Time Listings: Jan. 2, 1961

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Tunes of Glory. Alec Guinness is uncannily lifelike as a roaring extravert of a mustang colonel who becomes both hero and villain in a Scottish garrison tragedy.

Exodus. Although it runs nearly four hours and is full of pro-Zionist tirades, the film version of the bestseller about the birth of Israel is a serious, frightening and inspiring political thriller.

The Sundowners. A lusty slice of life in Australia's sheep-steeped outback, with Robert Mitchum as a bushtown drifter, Deborah Kerr as his worried wife.

The Magnificent Seven. An expert, sensitive study of the fateful tie that inevitably binds the strong to the weak, this film may well be the best western of 1960.

The Virgin Spring (in Swedish). Ingmar Bergman's beautifully filmed, holy if horrible Gothic myth in which good and evil, Christian and pagan powers collaborate in the continuous nativity of love.

Village of the Damned. In one of the neatest little chillers since Peter Lorre went straight, an English town drops suddenly senseless, wakes to find its womenfolk unaccountably pregnant.

The Love Game (inFrench). Jean-Pierre Cassel, playing a ludicrous but lovable mixture of Don Juan and Peter Pan, emerges as the funniest Frenchman since Tati's Hulot.

General della Rovere (in Italian). Back in his top form of the 1940s, Roberto (Open City) Rossellini directs a poignant piece about a trivial swindler—brilliantly played by Vittorio De Sica—who stops impersonating the role of a wartime hero to become one.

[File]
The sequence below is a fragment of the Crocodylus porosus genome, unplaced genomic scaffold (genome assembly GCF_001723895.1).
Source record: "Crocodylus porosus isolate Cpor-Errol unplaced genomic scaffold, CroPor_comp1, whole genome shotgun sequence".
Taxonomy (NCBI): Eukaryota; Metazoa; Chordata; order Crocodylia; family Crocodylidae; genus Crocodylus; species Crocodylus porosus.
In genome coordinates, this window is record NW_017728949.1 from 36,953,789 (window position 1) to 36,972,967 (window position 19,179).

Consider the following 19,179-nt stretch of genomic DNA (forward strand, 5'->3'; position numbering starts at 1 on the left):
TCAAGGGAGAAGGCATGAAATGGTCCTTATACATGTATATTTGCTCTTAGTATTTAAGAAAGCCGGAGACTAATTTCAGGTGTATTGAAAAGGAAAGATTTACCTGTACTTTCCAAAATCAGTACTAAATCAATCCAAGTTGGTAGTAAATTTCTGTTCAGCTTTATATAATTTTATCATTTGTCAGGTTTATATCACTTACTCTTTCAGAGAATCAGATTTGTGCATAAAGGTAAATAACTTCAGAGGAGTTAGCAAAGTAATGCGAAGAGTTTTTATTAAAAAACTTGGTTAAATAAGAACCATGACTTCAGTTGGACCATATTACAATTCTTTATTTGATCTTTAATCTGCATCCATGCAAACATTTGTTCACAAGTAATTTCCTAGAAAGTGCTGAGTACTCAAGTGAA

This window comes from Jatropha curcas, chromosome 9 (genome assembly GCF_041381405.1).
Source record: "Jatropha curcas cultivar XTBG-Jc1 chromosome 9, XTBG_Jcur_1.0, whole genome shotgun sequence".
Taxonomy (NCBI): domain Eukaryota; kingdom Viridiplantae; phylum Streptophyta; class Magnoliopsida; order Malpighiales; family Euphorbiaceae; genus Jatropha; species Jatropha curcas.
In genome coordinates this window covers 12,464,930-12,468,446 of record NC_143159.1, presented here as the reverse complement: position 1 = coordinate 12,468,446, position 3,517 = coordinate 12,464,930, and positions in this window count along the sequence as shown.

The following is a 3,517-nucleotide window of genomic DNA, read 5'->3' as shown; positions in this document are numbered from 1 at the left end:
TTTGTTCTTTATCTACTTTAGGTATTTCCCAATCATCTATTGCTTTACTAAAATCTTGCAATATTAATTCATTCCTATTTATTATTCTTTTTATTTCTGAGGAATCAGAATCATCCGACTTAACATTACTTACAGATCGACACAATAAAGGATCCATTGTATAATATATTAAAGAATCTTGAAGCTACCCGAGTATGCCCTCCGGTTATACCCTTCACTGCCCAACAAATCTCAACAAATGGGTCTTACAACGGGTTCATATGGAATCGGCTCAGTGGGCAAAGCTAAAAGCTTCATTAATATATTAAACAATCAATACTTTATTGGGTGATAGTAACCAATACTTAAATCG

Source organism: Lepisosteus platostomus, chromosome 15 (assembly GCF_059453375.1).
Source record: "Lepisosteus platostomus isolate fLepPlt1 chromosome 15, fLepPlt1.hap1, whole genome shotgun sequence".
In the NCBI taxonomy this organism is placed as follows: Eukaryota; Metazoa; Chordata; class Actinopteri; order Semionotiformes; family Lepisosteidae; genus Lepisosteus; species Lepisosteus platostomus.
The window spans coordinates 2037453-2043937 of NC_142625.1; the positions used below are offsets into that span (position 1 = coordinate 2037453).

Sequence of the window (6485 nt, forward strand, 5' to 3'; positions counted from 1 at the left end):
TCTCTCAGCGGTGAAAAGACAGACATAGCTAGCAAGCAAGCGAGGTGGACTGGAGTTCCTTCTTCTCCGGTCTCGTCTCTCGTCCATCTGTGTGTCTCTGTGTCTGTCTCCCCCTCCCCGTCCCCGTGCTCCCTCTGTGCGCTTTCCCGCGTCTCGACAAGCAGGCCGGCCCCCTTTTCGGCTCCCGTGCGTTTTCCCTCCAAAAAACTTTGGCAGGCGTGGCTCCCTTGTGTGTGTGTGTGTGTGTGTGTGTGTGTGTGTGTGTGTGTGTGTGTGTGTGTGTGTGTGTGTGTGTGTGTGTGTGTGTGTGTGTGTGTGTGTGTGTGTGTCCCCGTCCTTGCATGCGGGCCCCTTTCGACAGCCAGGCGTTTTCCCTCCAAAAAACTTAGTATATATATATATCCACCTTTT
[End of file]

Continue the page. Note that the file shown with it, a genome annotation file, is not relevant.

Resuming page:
Thurs., Dec. 29

Project Twenty (NBC, 9:30-11 p.m.).* A superb abridgment of the 1952-53 documentary series Victory at Sea, with the excellent original score by Richard Rodgers. .

Years of Crisis (CBS, 10-11 p.m.). Edward R. Murrow once again moderates CBS's year-end roundtable of correspond ents called in from all over the world to discuss the great events of the past year.

Fri., Dec. 30

Projection '61 (NBC, 9-10 p.m.). Same idea as above, but with Huntley-Brinkley and the rest of the squad from the other side of the electronic curtain.

Sat., Dec. 31

The 'Gator Bowl (CBS, starts at 2 p.m.). Florida v. Baylor.

The Nation's Future (NBC, 9:30-10:30 p.m.). This week's debate subject is Amer ican comedy: Mort Sahl v. Steve Allen.

New Year's Eve in New York (NBC, 11:15 p.m.-l a.m.). NBC gives people in Indiana and Iowa a chance to watch those crowds of people from Indiana and Iowa thronging Times Square.

Sun., Jan. 1

The Orange Bowl Regatta (CBS, 1-2 p.m.). All sorts of powerboats tearing wakes in Miami's Biscayne Bay, dodging the artificial islands in the Sid Street Memorial.

The NBC Opera Company (NBC, 3-5 p.m.). First presentation of Leonard Kastle's Deseret, an opera about Brigham Young. Color.

American Football League Championship (ABC, starts at 3:30 p.m.). Houston Oilers v. Los Angeles Chargers.

The Twentieth Century (CBS, 6:30-7 p.m.). First of two parts on American prisoners of war in Korea and the "persuasion" methods used on them by the Communists.

Mon., Jan. 2

Tournament of Roses Parade (ABC, 11:30 a.m.-1:45 p.m.). This year's Pasadena, Calif, splash is called "Ballads in Blossoms"—bands, horses, more than 60 floats.

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